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Forest fires in the Amazon released more CO2 than the whole of the UK

Forest fires in the Amazon released more energy than some of the world’s most polluting countries, according to a new study conducted by researchers at the University of Lancaster. 

Triggered by the 2015-2016 El Niño, a climate pattern that describes the unusual warming of surface waters in the eastern equatorial Pacific Ocean, 2.5 billion trees and plants emitted 495 million tonnes of CO2 from an area that makes up just 1.2% of the entire Amazon rainforest. 

The total carbon emissions were higher than a whole year’s worth of deforestation and were equal to the amount of carbon emitted by the UK or Australia over a three year period.

After three years, only around a third (37%) of these emissions were re-absorbed by plant growth in the forest.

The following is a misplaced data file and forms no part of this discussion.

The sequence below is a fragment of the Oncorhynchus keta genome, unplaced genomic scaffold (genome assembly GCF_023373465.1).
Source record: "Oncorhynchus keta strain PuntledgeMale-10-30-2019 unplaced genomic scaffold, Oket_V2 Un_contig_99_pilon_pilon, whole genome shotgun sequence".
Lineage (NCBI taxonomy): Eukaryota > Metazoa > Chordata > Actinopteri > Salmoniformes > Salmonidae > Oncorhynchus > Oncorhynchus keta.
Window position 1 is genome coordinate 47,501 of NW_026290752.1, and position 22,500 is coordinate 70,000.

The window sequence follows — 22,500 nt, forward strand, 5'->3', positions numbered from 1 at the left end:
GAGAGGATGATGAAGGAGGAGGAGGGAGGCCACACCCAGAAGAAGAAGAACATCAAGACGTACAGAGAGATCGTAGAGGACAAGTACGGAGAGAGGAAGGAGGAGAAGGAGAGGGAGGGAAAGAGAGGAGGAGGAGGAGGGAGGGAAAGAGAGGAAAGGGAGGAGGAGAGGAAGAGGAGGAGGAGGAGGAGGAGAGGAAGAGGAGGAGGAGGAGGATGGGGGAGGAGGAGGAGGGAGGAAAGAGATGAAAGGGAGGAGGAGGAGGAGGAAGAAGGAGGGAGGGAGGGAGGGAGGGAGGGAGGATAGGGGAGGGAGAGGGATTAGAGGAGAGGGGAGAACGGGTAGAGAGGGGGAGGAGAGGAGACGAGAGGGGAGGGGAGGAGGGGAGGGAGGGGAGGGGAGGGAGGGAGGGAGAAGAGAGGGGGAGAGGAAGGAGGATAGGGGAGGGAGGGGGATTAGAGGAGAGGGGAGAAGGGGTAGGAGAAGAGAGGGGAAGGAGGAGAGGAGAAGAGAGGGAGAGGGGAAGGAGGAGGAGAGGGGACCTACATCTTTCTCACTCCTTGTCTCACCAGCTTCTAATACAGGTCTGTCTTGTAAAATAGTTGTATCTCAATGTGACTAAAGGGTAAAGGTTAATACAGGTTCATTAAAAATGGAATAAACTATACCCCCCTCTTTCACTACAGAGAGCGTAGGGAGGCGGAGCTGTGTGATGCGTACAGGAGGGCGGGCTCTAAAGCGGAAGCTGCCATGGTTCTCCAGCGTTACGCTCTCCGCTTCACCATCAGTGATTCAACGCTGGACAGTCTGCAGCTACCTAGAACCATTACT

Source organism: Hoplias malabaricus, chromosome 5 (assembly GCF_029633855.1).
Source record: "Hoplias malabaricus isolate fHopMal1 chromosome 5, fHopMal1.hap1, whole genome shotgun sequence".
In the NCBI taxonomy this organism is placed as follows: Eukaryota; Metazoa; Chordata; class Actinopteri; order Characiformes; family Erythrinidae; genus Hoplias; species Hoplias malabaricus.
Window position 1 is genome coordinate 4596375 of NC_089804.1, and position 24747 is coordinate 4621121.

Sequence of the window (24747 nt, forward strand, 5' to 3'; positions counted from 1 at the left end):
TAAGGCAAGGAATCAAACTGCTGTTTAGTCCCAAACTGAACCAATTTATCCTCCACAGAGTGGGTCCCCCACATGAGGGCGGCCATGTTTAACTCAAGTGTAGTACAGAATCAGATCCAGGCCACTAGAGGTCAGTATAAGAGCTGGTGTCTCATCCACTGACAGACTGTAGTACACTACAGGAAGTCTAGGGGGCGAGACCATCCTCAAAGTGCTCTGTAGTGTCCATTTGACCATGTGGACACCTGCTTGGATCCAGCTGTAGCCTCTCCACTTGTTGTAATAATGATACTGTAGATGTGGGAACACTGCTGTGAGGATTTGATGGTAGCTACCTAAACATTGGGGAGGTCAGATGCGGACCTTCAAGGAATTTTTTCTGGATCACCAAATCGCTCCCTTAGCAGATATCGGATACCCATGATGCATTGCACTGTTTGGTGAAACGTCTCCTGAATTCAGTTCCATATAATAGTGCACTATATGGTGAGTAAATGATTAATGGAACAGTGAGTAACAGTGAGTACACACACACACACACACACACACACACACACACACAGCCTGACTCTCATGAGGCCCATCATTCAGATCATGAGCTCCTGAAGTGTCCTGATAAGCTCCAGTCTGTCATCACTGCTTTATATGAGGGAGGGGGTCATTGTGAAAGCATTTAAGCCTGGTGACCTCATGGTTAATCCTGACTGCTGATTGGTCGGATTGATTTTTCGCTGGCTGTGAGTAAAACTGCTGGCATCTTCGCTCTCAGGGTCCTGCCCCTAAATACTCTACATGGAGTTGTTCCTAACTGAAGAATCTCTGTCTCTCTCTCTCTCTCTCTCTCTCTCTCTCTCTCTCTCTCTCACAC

silhouette of trees during sunset

Dr Erika Berenguer, the lead author of the report from Lancaster University and the University of Oxford, said: ‘Our results highlight the enormously damaging and long-lasting effects fires can cause in Amazonian forests, an ecosystem that did not co-evolve with fires as a regular pressure.’

In normal circumstances, because of high moisture levels, the Amazon rainforest does not burn. However, extreme drought makes the forest temporarily flammable and fires started by farmers can quickly become out of control.

Based on this, the authors have highlighted how interference by people can make the Amazon forests more vulnerable, underlining the need to reduce illegal logging and other large-scale human disturbances of forests in the Amazon, as well as investments in fire-fighting capabilities in the Amazon.

Professor Jos Barlow, the principal investigator of the research, said: ‘The results highlight the need for action across different scales.

‘Internationally, we need action to tackle climate change, which is making extreme droughts and fires more likely. At the local level, forests will suffer fewer negative consequences from fires if they are protected from degradation.’

Photo by Matt Palmer

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